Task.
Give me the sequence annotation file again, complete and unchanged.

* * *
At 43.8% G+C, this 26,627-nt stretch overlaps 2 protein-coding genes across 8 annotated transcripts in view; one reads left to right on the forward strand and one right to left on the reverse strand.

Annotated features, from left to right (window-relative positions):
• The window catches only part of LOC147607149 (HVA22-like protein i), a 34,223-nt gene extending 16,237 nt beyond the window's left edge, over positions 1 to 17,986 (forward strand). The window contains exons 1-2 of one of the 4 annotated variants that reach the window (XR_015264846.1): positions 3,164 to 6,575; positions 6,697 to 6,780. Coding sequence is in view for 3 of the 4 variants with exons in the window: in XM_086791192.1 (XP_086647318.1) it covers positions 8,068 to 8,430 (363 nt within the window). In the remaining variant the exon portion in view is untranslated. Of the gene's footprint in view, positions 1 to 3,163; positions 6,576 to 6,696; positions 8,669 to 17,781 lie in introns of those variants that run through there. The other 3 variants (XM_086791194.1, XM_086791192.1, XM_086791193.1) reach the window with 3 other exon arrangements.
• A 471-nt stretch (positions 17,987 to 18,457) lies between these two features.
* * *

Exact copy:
At 43.8% G+C, this 26,627-nt stretch overlaps 2 protein-coding genes across 8 annotated transcripts in view; one reads left to right on the forward strand and one right to left on the reverse strand.

Annotated features, from left to right (window-relative positions):
• The window catches only part of LOC147607149 (HVA22-like protein i), a 34,223-nt gene extending 16,237 nt beyond the window's left edge, over positions 1 to 17,986 (forward strand). The window contains exons 1-2 of one of the 4 annotated variants that reach the window (XR_015264846.1): positions 3,164 to 6,575; positions 6,697 to 6,780. Coding sequence is in view for 3 of the 4 variants with exons in the window: in XM_086791192.1 (XP_086647318.1) it covers positions 8,068 to 8,430 (363 nt within the window). In the remaining variant the exon portion in view is untranslated. Of the gene's footprint in view, positions 1 to 3,163; positions 6,576 to 6,696; positions 8,669 to 17,781 lie in introns of those variants that run through there. The other 3 variants (XM_086791194.1, XM_086791192.1, XM_086791193.1) reach the window with 3 other exon arrangements.
• A 471-nt stretch (positions 17,987 to 18,457) lies between these two features.